She also suggested asking a test question to get an idea of the coach’s judgment and approach. For instance, maybe you tried a certain solution that didn’t work for you. Tell the coach about it to see what they say and the questions they raise. You might ask: “Based on what I’ve told you about me, do you have any idea why this solution I’ve tried didn’t work for me?”

There’s no right or wrong answer, Mincu said. This gives you an idea of how the coach thinks. “You want to make sure an ADHD coach can deal skillfully with the complexity of an individual’s ADD and doesn’t just think in terms of simple strategies they’ve learned (and that you’ve probably read about as well).” You want to make sure the coach is insightful and perceptive.

Don’t make a decision solely based on money. It’s tempting to pick a coach who charges less per session. After all, most of us are on a budget. However, “coaching is an investment in your future, and you want to get the best and longest-term results,” Mincu said. “A highly-experienced ADHD coach may help you reach more meaningful change and insights in five or ten sessions than an unseasoned coach would in twenty.”

Prioritize rapport. Both Mincu and Giwerc emphasized that your rapport with a coach is critical. Does the coach’s personality seem like a good fit with your personality? Do you feel comfortable talking to them and asking questions? Do you trust them? Do you think they can help you? Does this seem like someone you’d like to collaborate with? It’s important that you answer yes to these questions, because you are working as a team.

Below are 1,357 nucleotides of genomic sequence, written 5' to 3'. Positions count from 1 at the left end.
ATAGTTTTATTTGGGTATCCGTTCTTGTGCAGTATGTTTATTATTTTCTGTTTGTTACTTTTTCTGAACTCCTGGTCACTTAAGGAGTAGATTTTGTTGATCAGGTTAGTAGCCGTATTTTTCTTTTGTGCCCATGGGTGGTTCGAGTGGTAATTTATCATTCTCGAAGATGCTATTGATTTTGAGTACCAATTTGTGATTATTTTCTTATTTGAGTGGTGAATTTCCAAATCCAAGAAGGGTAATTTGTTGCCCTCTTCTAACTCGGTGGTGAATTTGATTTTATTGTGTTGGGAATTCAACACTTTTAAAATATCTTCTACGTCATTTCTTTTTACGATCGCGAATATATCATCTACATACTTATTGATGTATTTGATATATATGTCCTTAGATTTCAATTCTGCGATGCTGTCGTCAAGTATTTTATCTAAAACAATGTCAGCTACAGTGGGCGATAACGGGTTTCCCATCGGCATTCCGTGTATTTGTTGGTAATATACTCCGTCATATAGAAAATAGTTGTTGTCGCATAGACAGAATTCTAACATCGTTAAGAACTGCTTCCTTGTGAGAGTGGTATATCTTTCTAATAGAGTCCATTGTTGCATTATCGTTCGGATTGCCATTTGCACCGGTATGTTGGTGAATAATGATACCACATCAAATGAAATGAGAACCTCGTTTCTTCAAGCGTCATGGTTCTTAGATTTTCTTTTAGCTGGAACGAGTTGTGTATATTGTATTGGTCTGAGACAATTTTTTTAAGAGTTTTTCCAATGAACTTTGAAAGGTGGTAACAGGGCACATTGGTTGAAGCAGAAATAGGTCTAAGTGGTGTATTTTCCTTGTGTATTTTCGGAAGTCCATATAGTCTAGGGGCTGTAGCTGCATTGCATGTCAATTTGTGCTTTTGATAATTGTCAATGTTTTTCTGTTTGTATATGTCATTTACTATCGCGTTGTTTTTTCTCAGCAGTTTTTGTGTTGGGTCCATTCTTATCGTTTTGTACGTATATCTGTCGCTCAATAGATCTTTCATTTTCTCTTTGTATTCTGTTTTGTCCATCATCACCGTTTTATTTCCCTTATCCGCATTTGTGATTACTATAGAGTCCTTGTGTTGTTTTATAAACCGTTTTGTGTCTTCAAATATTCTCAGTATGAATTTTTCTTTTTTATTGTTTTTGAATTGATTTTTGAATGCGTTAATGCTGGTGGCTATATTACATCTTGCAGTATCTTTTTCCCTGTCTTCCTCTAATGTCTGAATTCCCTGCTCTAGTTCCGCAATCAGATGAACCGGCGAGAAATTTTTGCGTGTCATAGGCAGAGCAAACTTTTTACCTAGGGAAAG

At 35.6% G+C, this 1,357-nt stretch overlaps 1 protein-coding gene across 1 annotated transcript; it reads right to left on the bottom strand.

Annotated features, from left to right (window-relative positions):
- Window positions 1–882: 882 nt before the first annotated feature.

ADHD coaching is powerful. Working with a qualified, skilled ADHD coach helps you better understand how your ADHD manifests and affects different areas of your life. It helps you identify your strengths and harness them. It helps you address ADHD-related challenges. It helps you achieve your goals and effectively navigate obstacles.

And, ultimately, as Giwerc writes in his book, working with an ADHD coach can help you create a fuller and more satisfying life.

How to Find the Right ADHD Coach for You

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Margarita Tartakovsky, M.S.

Margarita Tartakovsky, M.S. is an Associate Editor and regular contributor at Psych Central. Her Master's degree is in clinical psychology from Texas A&M University. In addition to writing about mental disorders, she blogs regularly about body and self-image issues on her Psych Central blog, Weightless.

APA Reference
Tartakovsky, M. (2018). How to Find the Right ADHD Coach for You. Psych Central. Retrieved on December 2, 2020, from
Scientifically Reviewed
Last updated: 8 Oct 2018 (Originally: 2 Jun 2018)
Last reviewed: By a member of our scientific advisory board on 8 Oct 2018